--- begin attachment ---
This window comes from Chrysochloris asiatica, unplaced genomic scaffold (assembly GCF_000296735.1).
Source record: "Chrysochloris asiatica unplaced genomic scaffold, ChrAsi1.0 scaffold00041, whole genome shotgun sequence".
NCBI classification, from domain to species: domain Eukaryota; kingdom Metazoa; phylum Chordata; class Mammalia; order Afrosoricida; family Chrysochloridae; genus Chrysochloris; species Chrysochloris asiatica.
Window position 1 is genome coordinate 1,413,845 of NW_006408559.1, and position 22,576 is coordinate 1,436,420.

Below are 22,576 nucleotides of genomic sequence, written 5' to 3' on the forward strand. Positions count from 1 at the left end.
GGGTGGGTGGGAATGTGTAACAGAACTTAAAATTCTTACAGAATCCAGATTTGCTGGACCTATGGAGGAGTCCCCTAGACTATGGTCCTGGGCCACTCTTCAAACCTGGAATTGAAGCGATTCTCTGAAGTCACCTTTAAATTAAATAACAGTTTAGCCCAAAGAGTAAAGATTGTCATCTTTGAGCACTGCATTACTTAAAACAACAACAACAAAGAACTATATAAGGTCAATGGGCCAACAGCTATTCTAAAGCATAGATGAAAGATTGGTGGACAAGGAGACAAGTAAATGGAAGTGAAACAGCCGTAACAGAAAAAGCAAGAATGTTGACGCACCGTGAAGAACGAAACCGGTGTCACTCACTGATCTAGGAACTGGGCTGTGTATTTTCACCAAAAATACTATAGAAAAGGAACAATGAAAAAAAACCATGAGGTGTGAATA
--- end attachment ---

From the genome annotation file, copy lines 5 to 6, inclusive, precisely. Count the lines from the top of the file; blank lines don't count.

Below are 22,576 nucleotides of genomic sequence, written 5' to 3' on the forward strand. Positions count from 1 at the left end.
GGGTGGGTGGGAATGTGTAACAGAACTTAAAATTCTTACAGAATCCAGATTTGCTGGACCTATGGAGGAGTCCCCTAGACTATGGTCCTGGGCCACTCTTCAAACCTGGAATTGAAGCGATTCTCTGAAGTCACCTTTAAATTAAATAACAGTTTAGCCCAAAGAGTAAAGATTGTCATCTTTGAGCACTGCATTACTTAAAACAACAACAACAAAGAACTATATAAGGTCAATGGGCCAACAGCTATTCTAAAGCATAGATGAAAGATTGGTGGACAAGGAGACAAGTAAATGGAAGTGAAACAGCCGTAACAGAAAAAGCAAGAATGTTGACGCACCGTGAAGAACGAAACCGGTGTCACTCACTGATCTAGGAACTGGGCTGTGTATTTTCACCAAAAATACTATAGAAAAGGAACAATGAAAAAAAACCATGAGGTGTGAATA